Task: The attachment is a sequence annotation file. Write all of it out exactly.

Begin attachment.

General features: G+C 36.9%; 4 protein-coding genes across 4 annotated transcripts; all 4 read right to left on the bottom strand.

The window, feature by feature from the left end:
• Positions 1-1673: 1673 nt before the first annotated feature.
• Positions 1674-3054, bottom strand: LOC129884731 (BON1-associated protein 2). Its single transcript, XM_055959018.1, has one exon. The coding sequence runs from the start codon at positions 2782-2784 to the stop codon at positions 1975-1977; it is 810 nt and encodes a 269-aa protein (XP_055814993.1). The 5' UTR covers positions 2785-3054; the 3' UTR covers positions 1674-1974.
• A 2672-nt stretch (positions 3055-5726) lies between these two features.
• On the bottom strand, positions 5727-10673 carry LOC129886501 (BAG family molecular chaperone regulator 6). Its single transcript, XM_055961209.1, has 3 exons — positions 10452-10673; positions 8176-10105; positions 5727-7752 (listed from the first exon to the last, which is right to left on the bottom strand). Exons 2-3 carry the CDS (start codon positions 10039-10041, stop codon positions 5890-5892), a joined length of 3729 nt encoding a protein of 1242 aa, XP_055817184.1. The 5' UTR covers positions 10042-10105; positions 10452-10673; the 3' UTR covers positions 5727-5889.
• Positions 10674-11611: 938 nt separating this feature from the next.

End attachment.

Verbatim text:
General features: G+C 36.9%; 4 protein-coding genes across 4 annotated transcripts; all 4 read right to left on the bottom strand.

The window, feature by feature from the left end:
• Positions 1-1673: 1673 nt before the first annotated feature.
• Positions 1674-3054, bottom strand: LOC129884731 (BON1-associated protein 2). Its single transcript, XM_055959018.1, has one exon. The coding sequence runs from the start codon at positions 2782-2784 to the stop codon at positions 1975-1977; it is 810 nt and encodes a 269-aa protein (XP_055814993.1). The 5' UTR covers positions 2785-3054; the 3' UTR covers positions 1674-1974.
• A 2672-nt stretch (positions 3055-5726) lies between these two features.
• On the bottom strand, positions 5727-10673 carry LOC129886501 (BAG family molecular chaperone regulator 6). Its single transcript, XM_055961209.1, has 3 exons — positions 10452-10673; positions 8176-10105; positions 5727-7752 (listed from the first exon to the last, which is right to left on the bottom strand). Exons 2-3 carry the CDS (start codon positions 10039-10041, stop codon positions 5890-5892), a joined length of 3729 nt encoding a protein of 1242 aa, XP_055817184.1. The 5' UTR covers positions 10042-10105; positions 10452-10673; the 3' UTR covers positions 5727-5889.
• Positions 10674-11611: 938 nt separating this feature from the next.